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The North Poles are moving. There are two North Poles: the geographic and the magnetic. The geographic one is the axis of rotation, the axis around which the planet spins creating days and nights. It’s moving, but slowly, about 9 meters every 433 days. The magnetic one is equally important, typically much more mobile, and is accelerating. The magnetic North Pole is currently moving at 55 kilometers per year. Shifts in the magnetic field affect compasses, which can be trouble to humans. The larger problem can be an instability in the magnetosphere, the magnetic field that protects the planet from solar storms and cosmic rays. Shifts can also affect wildlife migration patterns, as if the wildlife didn’t have enough trouble dealing with shifts in climate. Combined with a possible shift in the South Pole, this hints at major shifts within the geology of the planet that will affect life and civilizations on Earth, but in ways we probably can’t predict. Weaker, stronger, or simply shifting, this is a natural phenomenon that extends beyond the planet’s atmosphere, and we don’t really know what’s going on. Hold on.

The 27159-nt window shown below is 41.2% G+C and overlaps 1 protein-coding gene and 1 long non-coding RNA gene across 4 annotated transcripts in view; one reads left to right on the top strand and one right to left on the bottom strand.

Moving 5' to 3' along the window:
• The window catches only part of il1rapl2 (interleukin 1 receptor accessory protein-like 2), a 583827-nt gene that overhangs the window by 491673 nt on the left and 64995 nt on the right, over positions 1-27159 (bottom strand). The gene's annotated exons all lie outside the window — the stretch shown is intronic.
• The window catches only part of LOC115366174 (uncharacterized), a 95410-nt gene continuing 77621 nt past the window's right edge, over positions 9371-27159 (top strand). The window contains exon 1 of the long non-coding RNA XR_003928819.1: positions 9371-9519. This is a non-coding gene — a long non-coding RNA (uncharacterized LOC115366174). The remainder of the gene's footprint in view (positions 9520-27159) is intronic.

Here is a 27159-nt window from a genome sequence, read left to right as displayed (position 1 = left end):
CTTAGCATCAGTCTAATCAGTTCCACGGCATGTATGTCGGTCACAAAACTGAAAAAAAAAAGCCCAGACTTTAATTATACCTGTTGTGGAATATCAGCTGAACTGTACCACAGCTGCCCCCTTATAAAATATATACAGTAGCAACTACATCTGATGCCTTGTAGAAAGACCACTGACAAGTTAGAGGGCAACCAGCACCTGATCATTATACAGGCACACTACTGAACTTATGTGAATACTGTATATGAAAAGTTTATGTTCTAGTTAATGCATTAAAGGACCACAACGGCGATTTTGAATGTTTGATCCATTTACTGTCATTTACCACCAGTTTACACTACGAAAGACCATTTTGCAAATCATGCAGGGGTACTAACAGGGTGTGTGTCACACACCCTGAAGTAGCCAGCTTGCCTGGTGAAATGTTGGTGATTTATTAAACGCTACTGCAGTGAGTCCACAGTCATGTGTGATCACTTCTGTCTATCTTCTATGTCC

One thought on “North Pole Shifting

  1. Pingback: Data That Matters January 2019 | Pretending Not To Panic

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